On the day the Asian Couture Federation was inaugurated, Stéphane Rolland showed his Autumn/Winter 2013 haute couture collection in a ballroom setting, away from the main runway, to an audience seated for dinner. Unless you were at the VIP tables, and not at the back of what was called the Crystal Ballroom (overhung with 27 chandeliers), you would have missed the chance at seeing master craftsmanship up-close. More than that, you would have let pass the opportunity to witness an elegance that seemed new because it was the elegance that had lost its way among the noise that is fashion today.
Elegance is a modern rarity; it has become too restrained for our image-glutted age. Understated sensuality has been replaced by calculated effrontery. At Fashion Week, this was personified by Jeannie Mai, the LA-based Vietnamese-Chinese TV personality who was appointed as the event’s “Digital Correspondent”. Ms Mai appeared to prefer flash to dash. Like most of her Twitter-mad generation, she went by the motto: dress to impress, pose to post. As many of the attendees visually concurred, quiet fashion would not help you stick out of the online din. You could be mediocre, but you had to be meretricious. Miley Cyrus knew it, so did Jeannie Mai. Mr Rolland’s pared down clothes were, therefore, at odds with this fixation.
The show was accompanied by a flamenco dancer, but his energetic performance did not distract from the breathtaking grace of the collection. Mr Rolland’s streamlined style was a calm counterpoint to the vigorous Andalusían moves. Each outfit appeared serene—unruffled even with ruffles! So much of the body was covered up, yet sheer fabrics thoughtfully used and placed suggested that these were not for the prude. It was prim without the proper.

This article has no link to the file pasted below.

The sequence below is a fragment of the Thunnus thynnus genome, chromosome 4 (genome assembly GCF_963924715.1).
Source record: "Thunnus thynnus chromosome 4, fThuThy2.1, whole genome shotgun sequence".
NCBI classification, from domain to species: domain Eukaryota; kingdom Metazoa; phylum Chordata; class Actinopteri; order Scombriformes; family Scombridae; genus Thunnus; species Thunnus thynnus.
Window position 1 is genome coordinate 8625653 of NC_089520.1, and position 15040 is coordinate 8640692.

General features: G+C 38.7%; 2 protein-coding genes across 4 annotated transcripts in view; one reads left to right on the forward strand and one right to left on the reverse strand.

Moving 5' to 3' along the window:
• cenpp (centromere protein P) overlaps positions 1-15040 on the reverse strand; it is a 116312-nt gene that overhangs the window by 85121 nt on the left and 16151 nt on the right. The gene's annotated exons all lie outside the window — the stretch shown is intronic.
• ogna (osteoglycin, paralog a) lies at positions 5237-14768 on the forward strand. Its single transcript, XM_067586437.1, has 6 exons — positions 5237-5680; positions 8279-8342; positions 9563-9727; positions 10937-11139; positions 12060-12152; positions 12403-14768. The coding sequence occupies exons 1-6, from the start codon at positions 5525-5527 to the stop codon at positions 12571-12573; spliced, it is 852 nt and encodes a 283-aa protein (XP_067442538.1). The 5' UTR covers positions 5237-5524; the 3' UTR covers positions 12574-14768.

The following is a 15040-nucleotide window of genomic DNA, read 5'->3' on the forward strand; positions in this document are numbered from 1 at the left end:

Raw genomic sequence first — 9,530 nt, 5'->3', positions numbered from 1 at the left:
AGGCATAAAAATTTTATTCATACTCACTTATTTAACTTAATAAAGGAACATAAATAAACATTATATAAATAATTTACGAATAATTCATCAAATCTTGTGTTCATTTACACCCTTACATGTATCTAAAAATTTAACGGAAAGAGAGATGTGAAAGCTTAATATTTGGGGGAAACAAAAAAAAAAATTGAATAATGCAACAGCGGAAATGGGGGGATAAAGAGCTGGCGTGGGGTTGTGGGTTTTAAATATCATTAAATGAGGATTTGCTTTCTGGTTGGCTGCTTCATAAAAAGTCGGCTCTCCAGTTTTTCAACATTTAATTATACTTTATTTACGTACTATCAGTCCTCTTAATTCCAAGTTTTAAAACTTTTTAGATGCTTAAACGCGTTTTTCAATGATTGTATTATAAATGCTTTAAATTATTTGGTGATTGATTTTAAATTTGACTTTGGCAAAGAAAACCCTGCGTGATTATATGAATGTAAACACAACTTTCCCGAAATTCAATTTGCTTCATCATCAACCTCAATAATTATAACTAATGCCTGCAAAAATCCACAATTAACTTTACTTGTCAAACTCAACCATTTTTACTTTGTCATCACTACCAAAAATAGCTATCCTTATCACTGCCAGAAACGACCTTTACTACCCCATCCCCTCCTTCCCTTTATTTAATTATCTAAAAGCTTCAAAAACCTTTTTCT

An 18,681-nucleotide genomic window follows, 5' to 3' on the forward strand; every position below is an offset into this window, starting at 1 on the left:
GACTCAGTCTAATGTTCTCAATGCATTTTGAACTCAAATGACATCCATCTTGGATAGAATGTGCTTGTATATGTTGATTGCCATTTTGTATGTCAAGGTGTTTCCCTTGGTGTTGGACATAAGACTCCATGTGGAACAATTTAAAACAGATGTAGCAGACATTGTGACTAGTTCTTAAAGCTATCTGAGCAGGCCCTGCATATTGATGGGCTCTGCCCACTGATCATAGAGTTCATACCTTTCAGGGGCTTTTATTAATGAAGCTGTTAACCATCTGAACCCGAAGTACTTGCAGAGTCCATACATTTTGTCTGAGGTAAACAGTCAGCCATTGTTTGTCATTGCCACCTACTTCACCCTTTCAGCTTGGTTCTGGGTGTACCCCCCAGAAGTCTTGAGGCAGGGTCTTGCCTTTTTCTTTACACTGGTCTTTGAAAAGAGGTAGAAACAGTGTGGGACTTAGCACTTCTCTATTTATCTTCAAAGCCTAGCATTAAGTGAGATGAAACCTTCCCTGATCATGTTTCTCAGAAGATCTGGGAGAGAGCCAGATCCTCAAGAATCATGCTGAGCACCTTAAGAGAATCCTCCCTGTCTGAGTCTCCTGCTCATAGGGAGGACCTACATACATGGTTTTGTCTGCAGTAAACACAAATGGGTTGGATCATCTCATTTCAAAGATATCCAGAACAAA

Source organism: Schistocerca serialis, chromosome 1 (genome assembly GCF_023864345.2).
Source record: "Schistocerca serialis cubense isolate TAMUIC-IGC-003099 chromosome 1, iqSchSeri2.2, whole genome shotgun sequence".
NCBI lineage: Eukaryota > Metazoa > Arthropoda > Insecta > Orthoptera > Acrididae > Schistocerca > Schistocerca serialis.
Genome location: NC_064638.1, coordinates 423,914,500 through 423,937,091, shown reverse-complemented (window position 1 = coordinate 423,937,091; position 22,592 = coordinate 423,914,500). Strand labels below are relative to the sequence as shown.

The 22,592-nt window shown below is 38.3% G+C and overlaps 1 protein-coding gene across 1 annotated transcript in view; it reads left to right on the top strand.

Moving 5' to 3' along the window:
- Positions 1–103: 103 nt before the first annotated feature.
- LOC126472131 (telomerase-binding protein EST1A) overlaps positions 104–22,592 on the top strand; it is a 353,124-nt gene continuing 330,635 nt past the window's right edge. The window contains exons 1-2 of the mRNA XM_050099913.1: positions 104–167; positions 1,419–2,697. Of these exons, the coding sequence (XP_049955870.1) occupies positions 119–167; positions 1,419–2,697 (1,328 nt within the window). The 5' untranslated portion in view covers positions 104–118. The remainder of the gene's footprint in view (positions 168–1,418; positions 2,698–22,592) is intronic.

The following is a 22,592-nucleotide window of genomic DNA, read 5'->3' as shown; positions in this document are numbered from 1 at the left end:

The silhouette was the most striking part of the collection, but it was not a silhouette that brazenly celebrated the female superbody. It was not about powerful shoulders, a constricted waist, twerkable derriere, and long limbs. While his clothes do perceive the body in shapely glory, they do not exaggerate the curves. It’s about gentle contouring: how smooth the shoulder, how even the hips, how relaxed the legs. Mr Rolland conceived quite a few pieces based on the column, his pillar of strength. For the woman who is statuesque, these are clothes that heighten her regal carriage. They allowed her to glide, a move reminiscent of the movie stars of the Thirties.
For all the formal control and the restrictive black-navy-white palette, there was dramatic whimsy, such as his treatment of sleeves: petal sleeves that drop to the ankle or puffed sleeves the size of balloon skirts or the silk chiffon fluted sleeves (of what could be a wedding dress) that dropped into trains! He provoked with clerical and school uniform collars (the prim) and teased with sheerness across the thigh (sans proper) so that the skirt looked like it had slipped down to the knees, revealing the petticoat. He had a weakness for halves: half capes, half jackets, half lapels; half solid, half sheer, all to affect something deliberately missing or cleverly omitted.
Some of the ideas were brought forward from his Spring/Summer collection. Continuity not being common in fashion today, this illustrated that good ideas need not be a one-season trick. Mr Rolland knew how to build on his strengths and it showed beautifully. But what stood out above the controlled designs and unmistakable refinement was the fit, whether in dressmaking or tailored form. It is a fit for comfort and a fit for beauty. This, for those who understand, is the true value of haute couture. Although these clothes were not worn by models from his original show in Paris, they sheathed each girl like second skin.
If haute couture is about refined luxury, Stéphane Rolland’s got it.
Fashion Week 2013 is staged at the Sands Expo and Convention Centre Hall F from now till 19 October